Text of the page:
Located between the Sabarmati River on one side and Ashram Road on the other, the building acts as a spatial interface, with one facade facing the urban context while the other embraces the surrounding landscape. Le Corbusier responded to Ahmedabad's dry and arid climate by responding to the harsh sunlight and by creating strategies that enabled ventilation. Employing the "brise-soleil," or sun-breakers, along the western façade that faces the road and fins on the eastern façade facing the river, coupled with strategically placed vegetation, the building achieved optimal ventilation throughout the year. Conversely, the stone-clad south and north façades remain relatively unadorned, punctuated by only a few openings.
Le Corbusier introduced two distinct modes of circulation, reminiscent of his residential architectural designs. A ceremonial ramp offers a direct ascent, culminating in a two-story blind wall featuring a singular square window, serving a security purpose and framing a panoramic view of the river landscape from the first-floor lobby. Adjacent to the ramp, a separate stairway completes this architectural promenade. Drawing parallels to his design approach in Villa Savoye, where ramps facilitated resident and guest movement while staircases catered to servant circulation.
Echoing the design philosophy of Villa Cook, Le Corbusier sought to segregate public and private spaces, manifesting his vision of a "home as a palace." Acquainted with the millowners' association's organizational and managerial practices, he arranged the administration offices, presidential chamber, conference room, and seminar room on the first level. Complementing this arrangement is a semi-open area affording a framed view of the river. Meanwhile, the ground floor, second floor, and terrace were intended for public gatherings.
Within the nearly square design, an orthogonal structural grid contrasts with curving walls, horizontal slabs, and diagonal planes. The presence of a picturesque circulation is distinctly delineated along an ordered path. The project adheres to a grid layout comprising 12 modules, aligned with three modules in the east-west direction and four modules in the north-south direction.
The interplay of geometrical elements, the rhythmic opening and closing of apertures created by distinct façade frames along the eastern and western sides, and the gradual tapering of lower fins on the western façade contribute to the visual drama and manipulation of light and shadow within the space.
The Maestro of Architecture
Renowned as an architectural acrobat, Charles-Édouard Jeanneret-Gris, widely known as Le Corbusier, left an indelible mark in the world of art and architecture. A Swiss-French architect, furniture designer, urbanist, writer, theoretician, sculptor, and painter, he was a pioneer in the development of Modern architecture. Over the span of his illustrious five-decade career, Le Corbusier erected structures across Central Europe, India, Russia, and North and South America.
During his formative years, he embarked on extensive travels throughout Europe, diligently studying architecture and meticulously documenting his observations in countless sketchbooks. Le Corbusier's restless wanderings fostered a rich understanding of diverse architectural styles and influences. Notably, he devised a measuring system known as the "Modulor," which he employed to place humanity at the heart of architectural and design endeavours. Rooted in the principles of the golden ratio and human proportions, this distinctive silhouette found expression not only in his architectural creations but also in his paintings.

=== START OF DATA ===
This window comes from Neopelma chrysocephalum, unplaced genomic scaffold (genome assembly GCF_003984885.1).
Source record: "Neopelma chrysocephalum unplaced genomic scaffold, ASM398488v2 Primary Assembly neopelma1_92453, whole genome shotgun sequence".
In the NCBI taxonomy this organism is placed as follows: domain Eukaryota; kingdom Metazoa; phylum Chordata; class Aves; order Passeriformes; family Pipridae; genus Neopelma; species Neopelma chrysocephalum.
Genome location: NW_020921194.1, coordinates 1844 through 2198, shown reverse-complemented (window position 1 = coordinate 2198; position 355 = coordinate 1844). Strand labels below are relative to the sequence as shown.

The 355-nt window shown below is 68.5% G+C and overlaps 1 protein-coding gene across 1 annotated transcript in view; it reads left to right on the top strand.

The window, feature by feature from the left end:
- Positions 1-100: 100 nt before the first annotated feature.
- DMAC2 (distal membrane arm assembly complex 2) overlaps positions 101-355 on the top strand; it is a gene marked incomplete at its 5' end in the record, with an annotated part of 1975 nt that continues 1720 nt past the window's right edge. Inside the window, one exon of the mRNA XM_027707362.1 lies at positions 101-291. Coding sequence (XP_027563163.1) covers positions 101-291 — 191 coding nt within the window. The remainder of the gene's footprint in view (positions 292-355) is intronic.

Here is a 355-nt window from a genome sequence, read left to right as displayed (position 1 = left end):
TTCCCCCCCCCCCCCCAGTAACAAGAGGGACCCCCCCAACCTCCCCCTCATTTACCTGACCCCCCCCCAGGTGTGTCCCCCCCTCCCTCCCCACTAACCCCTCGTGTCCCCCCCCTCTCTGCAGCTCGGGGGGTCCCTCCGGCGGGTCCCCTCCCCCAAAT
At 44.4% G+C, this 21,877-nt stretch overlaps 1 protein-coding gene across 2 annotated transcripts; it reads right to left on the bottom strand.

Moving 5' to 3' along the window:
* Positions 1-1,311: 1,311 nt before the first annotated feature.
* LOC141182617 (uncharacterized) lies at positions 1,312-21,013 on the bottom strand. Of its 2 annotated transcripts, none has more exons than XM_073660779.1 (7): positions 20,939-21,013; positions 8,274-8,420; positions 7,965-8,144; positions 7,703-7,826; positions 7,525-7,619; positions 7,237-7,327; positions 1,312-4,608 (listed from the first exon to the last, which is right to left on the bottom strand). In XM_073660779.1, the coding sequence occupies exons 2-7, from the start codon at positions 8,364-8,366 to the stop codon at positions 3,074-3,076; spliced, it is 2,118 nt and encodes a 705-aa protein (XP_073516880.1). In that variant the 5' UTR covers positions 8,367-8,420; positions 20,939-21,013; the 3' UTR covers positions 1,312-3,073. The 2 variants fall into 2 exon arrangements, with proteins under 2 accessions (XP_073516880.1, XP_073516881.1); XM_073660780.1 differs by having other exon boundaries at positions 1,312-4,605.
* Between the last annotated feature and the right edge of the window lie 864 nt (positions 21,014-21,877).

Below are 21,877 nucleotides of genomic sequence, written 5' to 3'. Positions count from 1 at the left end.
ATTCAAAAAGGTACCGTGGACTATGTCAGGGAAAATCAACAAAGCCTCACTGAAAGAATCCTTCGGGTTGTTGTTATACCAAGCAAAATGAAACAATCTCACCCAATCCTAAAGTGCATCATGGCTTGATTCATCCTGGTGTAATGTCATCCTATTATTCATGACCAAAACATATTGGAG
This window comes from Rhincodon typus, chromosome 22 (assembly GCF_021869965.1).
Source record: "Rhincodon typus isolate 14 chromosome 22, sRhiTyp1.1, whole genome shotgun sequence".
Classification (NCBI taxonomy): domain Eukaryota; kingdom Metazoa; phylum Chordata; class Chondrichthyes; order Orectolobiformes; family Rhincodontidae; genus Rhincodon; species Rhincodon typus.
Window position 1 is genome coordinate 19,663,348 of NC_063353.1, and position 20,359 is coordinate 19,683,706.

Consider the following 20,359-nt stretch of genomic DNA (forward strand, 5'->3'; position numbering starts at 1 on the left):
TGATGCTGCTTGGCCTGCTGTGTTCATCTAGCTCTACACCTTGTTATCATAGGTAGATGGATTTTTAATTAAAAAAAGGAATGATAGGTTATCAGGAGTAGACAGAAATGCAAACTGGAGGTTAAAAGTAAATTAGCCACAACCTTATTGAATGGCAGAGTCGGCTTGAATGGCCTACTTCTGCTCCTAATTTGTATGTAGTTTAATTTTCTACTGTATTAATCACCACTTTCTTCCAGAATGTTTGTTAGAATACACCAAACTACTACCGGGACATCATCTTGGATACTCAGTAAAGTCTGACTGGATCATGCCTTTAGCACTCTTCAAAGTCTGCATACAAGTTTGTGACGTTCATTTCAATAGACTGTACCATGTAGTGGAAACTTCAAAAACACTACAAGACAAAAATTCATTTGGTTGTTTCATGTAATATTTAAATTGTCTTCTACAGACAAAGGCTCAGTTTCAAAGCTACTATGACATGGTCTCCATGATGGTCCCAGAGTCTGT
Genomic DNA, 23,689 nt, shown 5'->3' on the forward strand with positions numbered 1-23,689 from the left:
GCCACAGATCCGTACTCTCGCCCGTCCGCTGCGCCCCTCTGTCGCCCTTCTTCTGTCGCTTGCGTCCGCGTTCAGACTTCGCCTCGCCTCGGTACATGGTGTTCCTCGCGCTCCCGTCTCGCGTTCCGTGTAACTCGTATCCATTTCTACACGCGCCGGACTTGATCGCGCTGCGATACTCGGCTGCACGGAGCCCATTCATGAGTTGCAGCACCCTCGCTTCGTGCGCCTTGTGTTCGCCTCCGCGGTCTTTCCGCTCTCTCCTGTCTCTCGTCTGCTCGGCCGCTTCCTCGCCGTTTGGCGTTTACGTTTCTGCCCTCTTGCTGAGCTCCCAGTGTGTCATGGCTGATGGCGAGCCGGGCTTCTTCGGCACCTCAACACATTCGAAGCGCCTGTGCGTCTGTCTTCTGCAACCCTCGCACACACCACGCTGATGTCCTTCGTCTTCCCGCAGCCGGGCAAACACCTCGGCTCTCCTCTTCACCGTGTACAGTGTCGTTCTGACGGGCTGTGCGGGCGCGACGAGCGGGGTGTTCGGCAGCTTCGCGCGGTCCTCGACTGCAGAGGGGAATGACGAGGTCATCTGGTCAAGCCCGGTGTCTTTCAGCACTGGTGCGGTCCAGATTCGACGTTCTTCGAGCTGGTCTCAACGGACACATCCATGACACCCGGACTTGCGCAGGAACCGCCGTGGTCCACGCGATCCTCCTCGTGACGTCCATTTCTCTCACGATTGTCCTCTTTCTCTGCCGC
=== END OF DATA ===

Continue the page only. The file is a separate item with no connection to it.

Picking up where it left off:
Throughout his architectural oeuvre, Le Corbusier developed a cohesive set of design principles that encompassed pilotis (supporting pillars), roof gardens, open floor plans, expansive windows, and detached facades. He consistently emphasized the paramount importance of considering people as a collective entity, and his visionary urbanist perspective has since become a guiding principle in modern urban planning.
Le Corbusier in Ahmedabad
"Urbanism is the activity of society. Capital is the spirit of a nation."
In 1951, Le Corbusier received the prestigious commission to develop a plan for Chandigarh, a defining moment for India as it emerged from a hard-fought struggle for independence and sought to establish its identity and place among the ranks of developed nations. Who better to design a Modern capital than the most famous Modernist Architect in the world?
It was during this transformative period that Le Corbusier was invited to Ahmedabad by Surottam Hutheesingh, the president of the Millowner's Association, and Chinubhai Chimanbhai. Their collaboration resulted in the construction of the association's headquarters, three millowners' residences (only two of them built), and a city museum. Despite being constructed within the same timeframe, these structures display a remarkable diversity and contrast in terms of form and materials employed. Corbusier has designed 4 buildings in Ahmedabad.
During his initial visit to Ahmedabad, Chinubhai Chimanbhai entrusted Le Corbusier with two projects: a city museum and a personal residence. While the villa for Chinubhai Chimanbhai remained unbuilt, Le Corbusier was granted the opportunity to construct the museum, drawing upon concepts he had been exploring since 1929. In the spring of 1951, Surottam Hutheesingh commissioned Le Corbusier to design a house that would reflect the lifestyle of an affluent bachelor ready to enter into marriage, necessitating a variety of spaces and an impressive entrance. Subsequently, Surottam Hutheesingh sold the design to fellow millowner Shyamubhai Shodhan.
Le Corbusier astutely considered Ahmedabad's climate, culture, and the inherent contradictions of a population with a modern outlook yet deeply rooted in tradition. One distinct feature of Corbusier's architectural philosophy, evident across his projects in Ahmedabad, is his emphasis on rooftops as valuable spaces rather than mere wastelands. Examples include vegetable farming in Villa Sarabhai, hydroponic cultivation planned for the Sankar Kendra roof, and the utilization of terraces as outdoor spaces in the MillOwner’s Building.